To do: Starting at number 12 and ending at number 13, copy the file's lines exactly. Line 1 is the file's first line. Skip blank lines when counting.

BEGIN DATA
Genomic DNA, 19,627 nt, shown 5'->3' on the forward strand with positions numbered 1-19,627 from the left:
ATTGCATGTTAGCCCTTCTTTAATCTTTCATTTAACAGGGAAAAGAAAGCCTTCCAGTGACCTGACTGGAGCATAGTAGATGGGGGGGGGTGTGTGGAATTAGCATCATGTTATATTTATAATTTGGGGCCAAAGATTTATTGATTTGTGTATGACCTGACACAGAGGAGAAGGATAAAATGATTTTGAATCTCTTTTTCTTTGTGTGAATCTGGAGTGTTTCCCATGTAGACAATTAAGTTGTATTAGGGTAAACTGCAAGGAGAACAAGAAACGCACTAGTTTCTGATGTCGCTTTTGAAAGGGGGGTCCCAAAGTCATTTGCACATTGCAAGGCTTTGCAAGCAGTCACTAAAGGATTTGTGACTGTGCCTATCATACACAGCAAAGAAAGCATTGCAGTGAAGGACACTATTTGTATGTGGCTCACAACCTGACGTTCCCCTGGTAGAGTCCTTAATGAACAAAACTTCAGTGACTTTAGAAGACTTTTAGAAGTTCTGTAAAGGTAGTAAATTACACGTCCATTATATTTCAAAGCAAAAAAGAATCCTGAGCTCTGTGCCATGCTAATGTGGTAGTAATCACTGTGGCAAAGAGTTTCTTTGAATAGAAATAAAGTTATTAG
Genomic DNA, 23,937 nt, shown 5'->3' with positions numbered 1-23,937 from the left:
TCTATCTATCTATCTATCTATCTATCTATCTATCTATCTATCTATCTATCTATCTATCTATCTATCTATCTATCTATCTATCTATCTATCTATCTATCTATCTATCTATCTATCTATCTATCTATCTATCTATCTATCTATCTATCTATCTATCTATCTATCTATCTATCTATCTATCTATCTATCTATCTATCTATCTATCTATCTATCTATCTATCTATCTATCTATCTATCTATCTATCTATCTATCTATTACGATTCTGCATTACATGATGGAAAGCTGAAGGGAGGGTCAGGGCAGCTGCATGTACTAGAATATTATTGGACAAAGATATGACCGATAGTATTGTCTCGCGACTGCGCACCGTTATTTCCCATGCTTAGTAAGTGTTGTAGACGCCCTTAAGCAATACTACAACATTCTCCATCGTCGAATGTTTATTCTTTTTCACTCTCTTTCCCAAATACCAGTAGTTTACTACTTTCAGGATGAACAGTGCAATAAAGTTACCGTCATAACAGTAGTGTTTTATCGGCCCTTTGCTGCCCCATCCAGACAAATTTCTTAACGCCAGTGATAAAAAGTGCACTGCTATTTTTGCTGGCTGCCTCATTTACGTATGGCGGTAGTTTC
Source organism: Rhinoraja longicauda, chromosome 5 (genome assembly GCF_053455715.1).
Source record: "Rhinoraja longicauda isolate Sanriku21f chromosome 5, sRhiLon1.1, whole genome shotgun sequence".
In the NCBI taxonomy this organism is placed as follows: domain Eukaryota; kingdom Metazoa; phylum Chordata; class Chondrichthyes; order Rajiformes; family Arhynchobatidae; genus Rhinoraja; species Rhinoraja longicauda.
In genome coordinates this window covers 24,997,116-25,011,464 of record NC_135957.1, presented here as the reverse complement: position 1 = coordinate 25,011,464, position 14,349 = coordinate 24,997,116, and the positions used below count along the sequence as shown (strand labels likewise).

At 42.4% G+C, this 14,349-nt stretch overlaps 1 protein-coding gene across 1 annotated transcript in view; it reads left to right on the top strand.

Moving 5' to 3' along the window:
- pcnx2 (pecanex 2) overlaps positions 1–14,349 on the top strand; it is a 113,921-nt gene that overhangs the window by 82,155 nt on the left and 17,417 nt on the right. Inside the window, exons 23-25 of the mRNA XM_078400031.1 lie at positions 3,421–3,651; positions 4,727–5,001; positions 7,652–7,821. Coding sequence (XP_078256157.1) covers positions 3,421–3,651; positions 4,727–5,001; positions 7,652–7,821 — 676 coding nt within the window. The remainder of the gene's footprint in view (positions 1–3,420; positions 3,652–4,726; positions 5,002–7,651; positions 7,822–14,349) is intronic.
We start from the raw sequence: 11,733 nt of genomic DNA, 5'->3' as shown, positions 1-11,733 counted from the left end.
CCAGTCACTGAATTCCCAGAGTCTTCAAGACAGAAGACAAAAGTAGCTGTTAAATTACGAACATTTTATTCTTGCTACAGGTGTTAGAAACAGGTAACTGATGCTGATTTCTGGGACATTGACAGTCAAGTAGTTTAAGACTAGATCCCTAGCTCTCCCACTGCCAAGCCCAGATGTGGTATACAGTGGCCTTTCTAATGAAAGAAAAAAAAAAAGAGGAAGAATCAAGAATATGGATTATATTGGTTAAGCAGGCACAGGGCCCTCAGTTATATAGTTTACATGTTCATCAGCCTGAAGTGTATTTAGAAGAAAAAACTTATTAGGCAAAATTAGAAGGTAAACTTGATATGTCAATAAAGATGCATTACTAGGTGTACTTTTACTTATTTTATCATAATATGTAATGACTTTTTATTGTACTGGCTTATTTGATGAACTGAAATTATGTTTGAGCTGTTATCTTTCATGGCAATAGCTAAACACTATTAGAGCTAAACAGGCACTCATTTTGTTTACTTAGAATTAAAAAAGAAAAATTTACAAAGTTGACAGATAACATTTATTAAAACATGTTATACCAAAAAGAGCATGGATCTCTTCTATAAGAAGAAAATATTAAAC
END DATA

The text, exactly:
We start from the raw sequence: 11,733 nt of genomic DNA, 5'->3' as shown, positions 1-11,733 counted from the left end.
CCAGTCACTGAATTCCCAGAGTCTTCAAGACAGAAGACAAAAGTAGCTGTTAAATTACGAACATTTTATTCTTGCTACAGGTGTTAGAAACAGGTAACTGATGCTGATTTCTGGGACATTGACAGTCAAGTAGTTTAAGACTAGATCCCTAGCTCTCCCACTGCCAAGCCCAGATGTGGTATACAGTGGCCTTTCTAATGAAAGAAAAAAAAAAAGAGGAAGAATCAAGAATATGGATTATATTGGTTAAGCAGGCACAGGGCCCTCAGTTATATAGTTTACATGTTCATCAGCCTGAAGTGTATTTAGAAGAAAAAACTTATTAGGCAAAATTAGAAGGTAAACTTGATATGTCAATAAAGATGCATTACTAGGTGTACTTTTACTTATTTTATCATAATATGTAATGACTTTTTATTGTACTGGCTTATTTGATGAACTGAAATTATGTTTGAGCTGTTATCTTTCATGGCAATAGCTAAACACTATTAGAGCTAAACAGGCACTCATTTTGTTTACTTAGAATTAAAAAAGAAAAATTTACAAAGTTGACAGATAACATTTATTAAAACATGTTATACCAAAAAGAGCATGGATCTCTTCTATAAGAAGAAAATATTAAAC